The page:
GEORGE KENNEDY: 'Emaciated' MU can't take any more cuts

Thursday, December 18, 2008 | 3:41 p.m. CST; updated 11:38 a.m. CST, Friday, December 19, 2008

The headline at the top of the Missourian's front page Thursday captured the substance of the general faculty meeting on Wednesday afternoon. "MU chancellor gives few details about budget cuts," it read.

The details that were given by Budget Director Tim Rooney were sufficiently depressing. The number I focused on was this: $58.6 million. That is, Mr. Rooney showed us, the worst-case projected deficit for the campus next year if the state appropriation is cut by 25 percent.

Chancellor Brady Deaton did reveal that, so far, he has received more than 400 suggestions from faculty, staff and students for coping with the crisis. Already, there's been one concrete result. Campus thermostats have been turned down from 72 to 70. Next summer, they'll be turned up from 74 to 76. Projected savings for the year: $120,000. Cutting another $58.48 million won't be that easy. The chancellor invited more suggestions.

Here's mine: Don't try. Don't slash the budget by 25 or even 15 percent. The fat has long since been trimmed. This institution is lean, even emaciated.

Another relevant number: 78.5 percent. That's how much of the campus budget goes to salaries, wages and benefits this year. So when the chancellor said he has "no anticipation" of layoffs or cuts in salaries and benefits, he might better have said that there's no hope of achieving such major cuts without going deep into the personnel budget.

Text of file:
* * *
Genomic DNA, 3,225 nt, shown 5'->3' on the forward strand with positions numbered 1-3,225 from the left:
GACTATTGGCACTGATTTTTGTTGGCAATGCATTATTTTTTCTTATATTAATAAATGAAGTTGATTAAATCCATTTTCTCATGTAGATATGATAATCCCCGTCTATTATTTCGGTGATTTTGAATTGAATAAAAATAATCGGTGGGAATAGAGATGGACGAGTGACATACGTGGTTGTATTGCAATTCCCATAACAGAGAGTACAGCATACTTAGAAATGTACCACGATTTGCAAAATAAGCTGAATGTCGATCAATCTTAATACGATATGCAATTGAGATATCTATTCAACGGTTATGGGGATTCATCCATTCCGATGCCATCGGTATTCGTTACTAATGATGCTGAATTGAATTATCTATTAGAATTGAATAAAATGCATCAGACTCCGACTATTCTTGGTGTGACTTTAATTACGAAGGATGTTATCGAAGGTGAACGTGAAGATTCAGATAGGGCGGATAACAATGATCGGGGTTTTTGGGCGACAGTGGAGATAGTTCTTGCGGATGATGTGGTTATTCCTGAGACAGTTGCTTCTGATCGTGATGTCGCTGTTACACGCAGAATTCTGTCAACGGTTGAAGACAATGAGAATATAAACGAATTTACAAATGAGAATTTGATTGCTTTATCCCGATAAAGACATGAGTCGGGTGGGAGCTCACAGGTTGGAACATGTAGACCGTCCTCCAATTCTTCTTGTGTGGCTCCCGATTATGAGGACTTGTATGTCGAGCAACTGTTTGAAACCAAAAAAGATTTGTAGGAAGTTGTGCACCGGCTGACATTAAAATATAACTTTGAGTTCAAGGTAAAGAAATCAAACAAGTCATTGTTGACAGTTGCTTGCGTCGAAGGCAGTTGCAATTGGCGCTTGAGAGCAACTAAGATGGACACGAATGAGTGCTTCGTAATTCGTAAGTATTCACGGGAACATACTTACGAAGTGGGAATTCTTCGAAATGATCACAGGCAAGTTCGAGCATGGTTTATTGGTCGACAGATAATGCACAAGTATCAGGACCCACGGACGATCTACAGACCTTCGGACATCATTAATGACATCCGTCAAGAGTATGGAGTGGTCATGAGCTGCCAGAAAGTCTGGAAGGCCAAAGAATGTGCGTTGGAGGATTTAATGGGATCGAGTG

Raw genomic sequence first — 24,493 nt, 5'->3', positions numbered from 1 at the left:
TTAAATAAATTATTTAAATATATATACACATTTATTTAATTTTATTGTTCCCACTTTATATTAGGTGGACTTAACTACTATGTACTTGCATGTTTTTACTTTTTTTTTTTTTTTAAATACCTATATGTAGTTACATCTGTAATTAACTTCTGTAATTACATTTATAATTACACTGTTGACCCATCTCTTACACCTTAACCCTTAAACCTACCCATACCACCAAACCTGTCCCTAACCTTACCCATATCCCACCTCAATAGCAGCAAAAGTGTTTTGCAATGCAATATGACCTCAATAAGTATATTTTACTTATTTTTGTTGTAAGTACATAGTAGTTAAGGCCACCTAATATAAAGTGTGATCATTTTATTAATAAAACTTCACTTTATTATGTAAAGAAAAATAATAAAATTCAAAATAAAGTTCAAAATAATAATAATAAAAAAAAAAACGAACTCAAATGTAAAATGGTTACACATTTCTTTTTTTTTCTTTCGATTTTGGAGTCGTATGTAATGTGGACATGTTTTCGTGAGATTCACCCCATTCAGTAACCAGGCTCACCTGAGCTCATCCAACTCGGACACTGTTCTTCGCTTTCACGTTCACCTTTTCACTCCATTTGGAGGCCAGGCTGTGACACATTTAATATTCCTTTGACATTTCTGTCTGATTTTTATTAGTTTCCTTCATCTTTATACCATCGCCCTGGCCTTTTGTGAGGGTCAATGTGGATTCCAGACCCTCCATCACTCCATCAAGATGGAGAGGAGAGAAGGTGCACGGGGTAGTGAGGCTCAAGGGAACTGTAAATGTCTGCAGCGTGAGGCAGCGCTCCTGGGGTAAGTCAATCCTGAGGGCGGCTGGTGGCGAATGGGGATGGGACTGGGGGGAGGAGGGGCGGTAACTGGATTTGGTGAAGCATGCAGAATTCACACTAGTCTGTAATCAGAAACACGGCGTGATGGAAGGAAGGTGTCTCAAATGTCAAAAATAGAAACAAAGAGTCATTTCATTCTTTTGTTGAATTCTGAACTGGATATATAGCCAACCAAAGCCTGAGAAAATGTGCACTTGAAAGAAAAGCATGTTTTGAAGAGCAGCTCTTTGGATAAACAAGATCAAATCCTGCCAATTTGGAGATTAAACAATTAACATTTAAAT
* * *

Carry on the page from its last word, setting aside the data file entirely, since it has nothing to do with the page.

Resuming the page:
What to do instead, you ask? The only other choice is to raise revenue. That means raising tuition. The math is simple enough for even a journalist to attempt.

We currently have 30,200 students, and administrators expect another significant increase in enrollment next year. (Something you might whisper in the legislature's collective ear: MU enrollment has increased by 25 percent since 2001. Back then, our state appropriation was $193 million. This year it's $189 million. But I digress.)

So, if tuition were to be raised by an average of $1,500 per semester, the additional revenue from 30,000 students would be roughly $90 million for the year. This is journalist's math, so I'm not calculating part-time students or, on the other hand, summer school.